Prayer can be a really hard concept to teach to adults, let alone children. Ian’s been asking some tough questions lately. Particularly at Christmas, when he asked why he couldn’t see God in the nativity scene set up in the lobby at his preschool. When I tried to explain that he could see God in the form of baby Jesus, I got the side eye. Obviously I didn’t do an adequate job attempting to explain the holy trinity to my four-year-old. But heck, the trinity is a tough idea for me to wrap my head around. Luckily we’ve asked Whitney, one of the pastors at our church, to give it a go explaining this idea to Ian. You know, since it’s kind of his job to teach this stuff.
Several weeks ago, one of Whitney’s Sunday sermons focused on prayer. I greatly enjoy listening to him speak, but I know it can be tough for a little boy to make it through an entire message. Little did I know that we’d have an opportunity to put this sermon into practice so quickly.
After church ended, we bundled up and took off to Standing Stone State Park do a little hiking through the snow. The snow swirled around us while the trees swayed in the wind as we set out to climb down the mountain through the safety zone. About halfway into our descent, I told Ian that he could let Mogwai go for a little while as Mogwai was ready to stretch his legs out a bit more than Ian can manage. For about a quarter of a mile, Mogwai stayed right with us, and would run up into the trees and back to us as dogs delight in doing. And then a squirrel ran across Mogwai’s path.
My dad has always said that the time to hunt with dogs for squirrels is when the leaves are off the trees. We got to see this in action first hand as Mog ran to the tree that the squirrel zipped up, then from tree to tree as the squirrel jumped across branches, right up the side of the mountain, and then over the ridge line braying as he went. Meanwhile, the wind continued to howl and drown out our voices as called for him. As we continue to hike, not wanting to stop and get cold, hoping that the our dumb dog would return to us, we saw more and more signs of the wild hogs that have invaded this area. Trees were coated in red clay as high as three-foot up, and roots exposed in the side of the hill. Pigs cause such destruction to the landscape. We made it to the creek at the bottom of the mountain, then decided to turn around and head back up the trail to see if Mogwai might retrace his steps and run into us.
It was at this point that our little family started snapping at each other. Brinn stressed over Mogwai, and snapped at me for letting him go. Our legs were burning from the incline and our lungs gulped air from our lack of conditioning. We all guzzled water from the nalgene bottle we carried. Ian wanted to help find Mogwai and started yelling for him, which irritated Brinn who was trying to whistle and listen for Mog. Chaco became fed up with all of us and barked at us, or squirrels, or the wind for all we know. Then Ian moved into doom and gloom mode. He complained and carried on that something happened to his puppy dog. A hog got him. A hunter shot him. He’s lost forever in the woods. Eventually between Brinn’s snapping and Ian’s commiserating, I finally lost my patience.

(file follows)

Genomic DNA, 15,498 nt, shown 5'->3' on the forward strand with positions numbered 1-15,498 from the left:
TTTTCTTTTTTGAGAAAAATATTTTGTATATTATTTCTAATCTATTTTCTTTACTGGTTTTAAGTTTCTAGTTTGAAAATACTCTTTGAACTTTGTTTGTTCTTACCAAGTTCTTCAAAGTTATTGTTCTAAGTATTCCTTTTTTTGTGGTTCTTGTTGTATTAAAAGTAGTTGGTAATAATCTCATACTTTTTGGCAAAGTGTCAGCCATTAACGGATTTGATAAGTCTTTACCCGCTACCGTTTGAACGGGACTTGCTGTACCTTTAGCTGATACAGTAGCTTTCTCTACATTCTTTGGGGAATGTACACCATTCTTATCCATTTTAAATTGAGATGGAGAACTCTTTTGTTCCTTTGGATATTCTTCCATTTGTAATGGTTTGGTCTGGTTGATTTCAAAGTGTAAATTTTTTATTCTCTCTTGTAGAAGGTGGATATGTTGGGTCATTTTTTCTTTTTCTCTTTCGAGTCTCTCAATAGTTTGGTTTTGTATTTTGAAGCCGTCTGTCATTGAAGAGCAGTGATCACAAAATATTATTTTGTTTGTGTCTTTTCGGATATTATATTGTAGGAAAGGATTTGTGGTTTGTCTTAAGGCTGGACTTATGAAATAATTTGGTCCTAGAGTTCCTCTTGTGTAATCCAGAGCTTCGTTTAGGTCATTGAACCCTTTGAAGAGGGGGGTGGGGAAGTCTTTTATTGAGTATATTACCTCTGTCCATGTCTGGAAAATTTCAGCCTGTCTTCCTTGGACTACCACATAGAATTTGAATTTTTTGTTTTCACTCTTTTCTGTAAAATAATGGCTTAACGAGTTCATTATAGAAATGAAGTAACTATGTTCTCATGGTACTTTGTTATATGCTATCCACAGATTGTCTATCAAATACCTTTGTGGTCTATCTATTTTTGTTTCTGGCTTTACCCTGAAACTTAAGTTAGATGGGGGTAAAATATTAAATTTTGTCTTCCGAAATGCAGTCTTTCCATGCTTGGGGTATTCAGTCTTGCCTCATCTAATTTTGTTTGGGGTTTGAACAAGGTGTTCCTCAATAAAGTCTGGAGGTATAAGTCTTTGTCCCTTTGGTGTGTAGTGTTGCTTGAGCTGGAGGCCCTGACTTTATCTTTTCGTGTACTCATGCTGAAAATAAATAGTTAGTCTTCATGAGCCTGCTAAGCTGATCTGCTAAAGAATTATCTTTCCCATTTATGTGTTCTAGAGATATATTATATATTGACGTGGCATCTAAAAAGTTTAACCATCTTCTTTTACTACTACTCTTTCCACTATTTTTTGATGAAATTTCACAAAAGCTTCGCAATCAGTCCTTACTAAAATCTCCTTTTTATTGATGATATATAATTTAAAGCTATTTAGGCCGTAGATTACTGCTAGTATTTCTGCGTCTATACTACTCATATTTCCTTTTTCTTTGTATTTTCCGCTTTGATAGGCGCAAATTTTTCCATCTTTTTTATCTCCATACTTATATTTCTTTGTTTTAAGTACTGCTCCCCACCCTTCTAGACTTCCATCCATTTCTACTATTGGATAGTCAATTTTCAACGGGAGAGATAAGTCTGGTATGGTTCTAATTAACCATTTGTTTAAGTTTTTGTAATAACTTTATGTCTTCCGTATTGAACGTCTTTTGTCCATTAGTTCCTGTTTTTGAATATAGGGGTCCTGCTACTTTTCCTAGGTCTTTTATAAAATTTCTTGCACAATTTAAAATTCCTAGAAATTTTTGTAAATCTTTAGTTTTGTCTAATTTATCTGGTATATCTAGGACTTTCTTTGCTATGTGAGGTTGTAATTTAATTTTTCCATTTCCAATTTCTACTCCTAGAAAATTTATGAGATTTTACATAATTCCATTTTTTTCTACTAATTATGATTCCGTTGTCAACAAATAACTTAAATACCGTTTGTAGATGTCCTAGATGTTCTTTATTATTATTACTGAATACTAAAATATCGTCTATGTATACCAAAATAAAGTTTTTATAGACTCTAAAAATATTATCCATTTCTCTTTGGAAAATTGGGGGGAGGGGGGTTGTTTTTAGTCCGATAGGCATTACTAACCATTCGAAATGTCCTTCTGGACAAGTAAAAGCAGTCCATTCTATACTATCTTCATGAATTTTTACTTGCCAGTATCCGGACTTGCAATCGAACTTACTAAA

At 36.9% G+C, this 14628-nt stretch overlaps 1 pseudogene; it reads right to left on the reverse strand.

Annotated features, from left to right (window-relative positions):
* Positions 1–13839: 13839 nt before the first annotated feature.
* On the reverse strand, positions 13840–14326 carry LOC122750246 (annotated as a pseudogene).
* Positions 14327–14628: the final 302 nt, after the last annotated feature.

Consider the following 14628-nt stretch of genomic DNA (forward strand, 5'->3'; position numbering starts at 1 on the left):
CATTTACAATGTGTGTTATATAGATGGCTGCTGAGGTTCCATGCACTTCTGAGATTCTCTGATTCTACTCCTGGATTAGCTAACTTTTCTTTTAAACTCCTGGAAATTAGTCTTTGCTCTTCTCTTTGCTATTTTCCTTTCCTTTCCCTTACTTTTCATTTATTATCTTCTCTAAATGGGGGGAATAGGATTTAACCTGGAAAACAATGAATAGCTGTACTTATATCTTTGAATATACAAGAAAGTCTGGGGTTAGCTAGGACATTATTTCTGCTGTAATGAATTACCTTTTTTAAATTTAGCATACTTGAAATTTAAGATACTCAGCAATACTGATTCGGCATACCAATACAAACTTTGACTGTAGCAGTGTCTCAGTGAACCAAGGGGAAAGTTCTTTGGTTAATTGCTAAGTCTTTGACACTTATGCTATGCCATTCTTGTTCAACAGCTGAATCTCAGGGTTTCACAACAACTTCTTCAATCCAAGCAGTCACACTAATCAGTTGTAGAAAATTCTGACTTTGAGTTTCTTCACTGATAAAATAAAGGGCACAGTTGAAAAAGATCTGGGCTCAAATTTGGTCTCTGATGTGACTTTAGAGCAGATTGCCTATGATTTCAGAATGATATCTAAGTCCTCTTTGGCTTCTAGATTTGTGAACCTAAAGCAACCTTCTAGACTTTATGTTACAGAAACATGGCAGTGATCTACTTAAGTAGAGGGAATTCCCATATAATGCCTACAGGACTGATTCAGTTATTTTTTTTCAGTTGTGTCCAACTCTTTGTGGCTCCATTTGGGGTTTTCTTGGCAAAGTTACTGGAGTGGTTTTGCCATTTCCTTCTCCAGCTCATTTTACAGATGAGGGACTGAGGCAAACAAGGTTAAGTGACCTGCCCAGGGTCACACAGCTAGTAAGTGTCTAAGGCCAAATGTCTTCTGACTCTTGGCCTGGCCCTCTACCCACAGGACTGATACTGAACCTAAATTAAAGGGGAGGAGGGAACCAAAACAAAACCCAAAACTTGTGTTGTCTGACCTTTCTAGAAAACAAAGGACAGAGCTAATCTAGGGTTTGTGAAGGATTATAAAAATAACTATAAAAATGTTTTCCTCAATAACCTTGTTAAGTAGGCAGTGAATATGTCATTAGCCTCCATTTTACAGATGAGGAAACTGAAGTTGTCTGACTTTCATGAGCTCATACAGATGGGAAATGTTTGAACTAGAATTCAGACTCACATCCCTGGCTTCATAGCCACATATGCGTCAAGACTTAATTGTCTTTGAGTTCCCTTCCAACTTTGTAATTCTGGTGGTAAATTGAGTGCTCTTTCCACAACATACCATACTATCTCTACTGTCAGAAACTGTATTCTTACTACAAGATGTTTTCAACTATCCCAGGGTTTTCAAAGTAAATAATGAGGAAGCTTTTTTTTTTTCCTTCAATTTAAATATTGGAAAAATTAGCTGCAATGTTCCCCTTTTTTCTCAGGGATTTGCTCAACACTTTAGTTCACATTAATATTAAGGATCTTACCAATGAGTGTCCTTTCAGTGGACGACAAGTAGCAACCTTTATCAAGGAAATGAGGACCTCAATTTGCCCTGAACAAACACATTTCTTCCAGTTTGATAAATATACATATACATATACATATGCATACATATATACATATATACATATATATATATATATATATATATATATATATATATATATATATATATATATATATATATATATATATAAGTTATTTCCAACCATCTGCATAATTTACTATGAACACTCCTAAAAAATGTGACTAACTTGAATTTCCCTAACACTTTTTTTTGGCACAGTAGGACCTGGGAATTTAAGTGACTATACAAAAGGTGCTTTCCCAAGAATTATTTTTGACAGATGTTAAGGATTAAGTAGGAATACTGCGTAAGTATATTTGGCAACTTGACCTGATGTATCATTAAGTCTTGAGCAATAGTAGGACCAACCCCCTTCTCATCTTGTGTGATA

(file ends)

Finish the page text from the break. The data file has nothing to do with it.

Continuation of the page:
In exasperation I finally spun around and let Ian have it. “Baby, complaining will do absolutely nothing to help your doggie right now. If you want to be productive, the only way you can help is to pray that Jesus will bring your puppy-dog back to you. “Out of the mouth of babes and sucklings hast thou ordained strength” (Psalms 8:2). And in that instance, my four-year-old shamed us by doing the one thing that his parents should have shown him and led by example. Ian stopped in the middle of the trail and he prayed. “Dear Jesus. Please bring Mogwai back to me.”
Do you know that not five minutes later, that silly dog popped up out of the tree line and came running down the trail to us? After wrapping his disobedient dog up in a bear hug, Ian stopped to pray again. “Jesus, thank you for bringing Mogwai back to us.”
Now when we ask Ian if he would like to say the blessing at meal times, he usually asks us if he can pray his favorite prayer. It has nothing to do with thanking God for his food, but everything to do with thanking him for bringing that goofy dog back to us a month ago. If you ask Ian if he wants to pray, he will gladly say yes, then launch into his favorite prayer: “Jesus, thank you for bringing Mogwai back to me.”
Today we’ll be teaching a new prayer. Mogwai’s safe return can remain his favorite prayer, but we have a friend with a special request for prayers for his sweet grand baby. Ian now believes with us in the power of prayer. The Apostle John wrote, “Now this is the confidence we have in Him, that if we ask anything according to His will, He hears us. And if we know that He hears us, whatever we ask, we know that we have the petitions that we have asked of Him” (1 John 5:14–15). John also wrote, “And whatever we ask we receive from Him, because we keep His commandments and do those things that are pleasing in His sight” (1 John 3:22).
So, dear friends, I ask tonight that those among you who keep confidence in Him, that you join us in prayer for healing and health for baby Breaker, and help us all see as Ian has seen, the power of prayer. Our savior can hear the seemingly insignificant request of a little boy missing his dog. Now let’s talk to God about a family praying for the health of their child.